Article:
Absalom, Absalom! and The Sound And The Fury / William
Faulkner.

When it comes to writers who mastered the art of Southern Gothic literature, William Faulkner is often the first name that comes to mind. In Absalom, Absalom!, a novel first published in 1936, he is clearly at the top of his game. The plot could easily be explained in a paragraph or two. But thanks to Faulkner’s teasing out the history of the Sutpen family in bits and pieces and allowing different narrators to provide their take on the story, the puzzle he presents is slow to fit together on the page. Like peeling away an onion, the core of the story is revealed only in the final chapter.

What makes this book so special, though, is not simply the story that Faulkner shares with the reader. From the very first page, one becomes aware this is no ordinary novel. Faulkner is a writer’s writer. His prose is rich and complex, and reading a handful of pages is like consuming a full course meal. It is not a book one can hurry through; it requires the reader’s entire concentration. With its biblical Old Testament feel, reading Absalom, Absalom! introduced me to a true classic that has stood the test of time.

A melodrama from start to finish, The Sound and the Fury has all the necessary ingredients: illicit love, an idiot brother, another brother who is suicidal, a third scheming to gain control over the family inheritance, and the unfathomable servant who witnesses the unfolding events with sad stoicism. Add in the fact that the story comes from the pen of one the greatest writers of the Twentieth Century, and the result is a true classic that continues to impress readers today.

The book encapsulates the tragedy of the Compson family. Set primarily in 1928, it flashes back and forth in time to piece together the jagged shreds of a composite photograph. It features a cast of remarkable characters: the beautiful, rebellious Caddy; Quentin, the doomed brother in love with her; Benjy, a mute manchild who represents the unspoken sins of the Compson family. There is also the truly evil younger brother, Jason, whose character represents the dark side of human nature.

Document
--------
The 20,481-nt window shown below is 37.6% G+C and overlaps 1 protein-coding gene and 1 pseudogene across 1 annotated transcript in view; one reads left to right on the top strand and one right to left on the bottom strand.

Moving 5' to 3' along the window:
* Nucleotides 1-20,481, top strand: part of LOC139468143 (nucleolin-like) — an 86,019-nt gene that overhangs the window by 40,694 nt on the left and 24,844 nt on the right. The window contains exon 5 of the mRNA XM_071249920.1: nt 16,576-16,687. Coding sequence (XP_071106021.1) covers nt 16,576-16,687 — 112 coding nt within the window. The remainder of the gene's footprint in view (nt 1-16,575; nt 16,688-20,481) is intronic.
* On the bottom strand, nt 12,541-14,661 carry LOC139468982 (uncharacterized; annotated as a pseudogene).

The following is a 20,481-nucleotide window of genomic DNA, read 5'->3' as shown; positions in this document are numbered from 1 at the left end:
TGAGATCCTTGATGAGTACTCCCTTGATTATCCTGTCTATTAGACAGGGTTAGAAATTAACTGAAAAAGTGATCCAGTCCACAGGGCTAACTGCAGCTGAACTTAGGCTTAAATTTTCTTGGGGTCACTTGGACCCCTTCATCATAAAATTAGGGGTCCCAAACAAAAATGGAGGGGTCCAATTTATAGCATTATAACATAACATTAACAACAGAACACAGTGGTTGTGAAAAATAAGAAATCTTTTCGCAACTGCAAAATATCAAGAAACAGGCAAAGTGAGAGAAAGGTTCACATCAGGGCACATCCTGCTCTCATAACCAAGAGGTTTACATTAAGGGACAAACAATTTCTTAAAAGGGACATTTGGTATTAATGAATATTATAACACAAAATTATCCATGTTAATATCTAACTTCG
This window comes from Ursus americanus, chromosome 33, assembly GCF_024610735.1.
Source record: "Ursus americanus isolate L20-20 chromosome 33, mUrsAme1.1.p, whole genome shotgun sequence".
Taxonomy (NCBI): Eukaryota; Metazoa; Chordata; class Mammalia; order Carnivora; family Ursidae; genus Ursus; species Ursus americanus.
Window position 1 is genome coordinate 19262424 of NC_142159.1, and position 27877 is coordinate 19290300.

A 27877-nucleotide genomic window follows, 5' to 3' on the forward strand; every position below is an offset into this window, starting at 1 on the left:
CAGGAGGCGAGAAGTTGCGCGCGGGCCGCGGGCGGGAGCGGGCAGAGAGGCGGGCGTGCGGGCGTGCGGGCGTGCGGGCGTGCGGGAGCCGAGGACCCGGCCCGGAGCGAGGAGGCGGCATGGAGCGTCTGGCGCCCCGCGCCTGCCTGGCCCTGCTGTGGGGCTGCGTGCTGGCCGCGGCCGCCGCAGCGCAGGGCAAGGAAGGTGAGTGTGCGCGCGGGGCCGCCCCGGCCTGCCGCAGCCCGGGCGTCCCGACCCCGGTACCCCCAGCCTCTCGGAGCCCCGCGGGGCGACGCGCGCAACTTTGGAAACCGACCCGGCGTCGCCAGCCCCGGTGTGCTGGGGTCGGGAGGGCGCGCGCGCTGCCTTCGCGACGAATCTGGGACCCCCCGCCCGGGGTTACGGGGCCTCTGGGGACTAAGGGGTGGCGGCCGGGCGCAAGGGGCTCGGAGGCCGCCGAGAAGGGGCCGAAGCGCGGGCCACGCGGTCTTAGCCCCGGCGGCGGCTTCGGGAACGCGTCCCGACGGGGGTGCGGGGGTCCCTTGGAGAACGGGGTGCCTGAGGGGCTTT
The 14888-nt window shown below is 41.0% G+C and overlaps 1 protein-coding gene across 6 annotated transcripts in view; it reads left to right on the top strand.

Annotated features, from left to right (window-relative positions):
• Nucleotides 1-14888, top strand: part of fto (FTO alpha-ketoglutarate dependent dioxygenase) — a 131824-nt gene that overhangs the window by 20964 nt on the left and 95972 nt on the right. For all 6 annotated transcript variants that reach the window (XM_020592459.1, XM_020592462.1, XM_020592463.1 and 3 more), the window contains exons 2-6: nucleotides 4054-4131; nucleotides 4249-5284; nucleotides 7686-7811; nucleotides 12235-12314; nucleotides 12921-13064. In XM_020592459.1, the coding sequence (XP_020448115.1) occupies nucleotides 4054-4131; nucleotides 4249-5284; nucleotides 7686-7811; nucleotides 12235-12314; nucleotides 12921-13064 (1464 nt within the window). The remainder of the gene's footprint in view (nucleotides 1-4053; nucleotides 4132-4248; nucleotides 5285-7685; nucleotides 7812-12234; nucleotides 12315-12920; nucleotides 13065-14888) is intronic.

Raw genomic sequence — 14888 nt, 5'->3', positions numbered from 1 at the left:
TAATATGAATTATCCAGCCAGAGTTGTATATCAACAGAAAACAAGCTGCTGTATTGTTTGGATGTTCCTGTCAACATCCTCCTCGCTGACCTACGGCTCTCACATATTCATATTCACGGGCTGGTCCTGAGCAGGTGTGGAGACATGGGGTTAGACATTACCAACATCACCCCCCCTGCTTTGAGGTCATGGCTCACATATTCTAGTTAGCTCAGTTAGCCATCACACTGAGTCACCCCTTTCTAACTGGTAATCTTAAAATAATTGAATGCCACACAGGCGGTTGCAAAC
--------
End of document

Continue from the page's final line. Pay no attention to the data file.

Faulkner allows each of them to step forward to tell their side of the story. What makes Faulkner’s stories so special is his delightful prose. The plot’s tangled web is slowly and carefully assembled to create a masterpiece.

So many books are soon forgotten; but thanks to the characters created in this story, The Sound and the Fury is guaranteed to embed itself into the reader’s longterm memory.

Cat’s Eye / Margaret Atwood.

In the novel Cat’s Eye, Margaret Atwood presents the recollections of Elaine Riley, a painter who in late middle age has returned to her hometown of Toronto. She is there to attend a retrospective of her collected art. While she has gained some fame, she is considered by many to be well past her prime. Leaving her family in Vancouver, her home base for decades, this return evokes a flood of memories from the past. The puzzle of her childhood is used to piece together the adult that Elaine has become.

Atwood does a marvelous job of recreating the longings and confusion that accompany the transition from childhood into adolescence and ultimately the scary advance into adulthood. Elaine, the book’s narrator, is a character I was instantly drawn to and able to sympathize with. This novel is a story of her many different personalities: daughter, friend, mother, and finally the artist who reflects a composite of these separate pieces.

Her memories are at times disturbing, often humorous, and always a realistic portrayal of the life journey all of us make. While it deals with the dynamics of female relationships, it also addresses the broader human journey through the highs and lows that all of us experience. It is a remarkable book, both funny and serious. Atwood is a gifted author with many excellent novels to her credit. Cat’s Eye stands out as one of her best.

The Rise And Fall Of The Third Reich : A History Of Nazi
Germany / William L. Shirer.


This is not a book someone picks up lightly. Textbook sized and well over a thousand pages in length, it is truly a hefty tome. Published in 1950, it was one of the first books to seriously examine the history of the Nazi Party. While it touches upon the numerous people who contributed to the party’s rise, and its ultimate destruction, it rarely strays from one individual: Adolf Hitler.

Mining original sources—captured secret German documents—Shirer fills these pages with the recorded transcripts that provide the reader with Hitler’s own thoughts and actions. The author is no historian. A newspaper correspondent by trade, he spent five years in Germany in the years leading up to America’s entry into World War II. In that role, he had the unique opportunity to interact with the top members of the Nazi leadership.

The National Socialist German Workers’ Party was neither a socialist organization nor concerned with workers’ rights. Instead, fueled by anti-Semitic rhetoric and grievances over Germany’s treatment following the First World War, a small band of zealots, led by a charismatic leader, used a repressive regime to come close to dominating Europe, both east and west. This book has lessons still worth heeding in today’s war-torn landscape.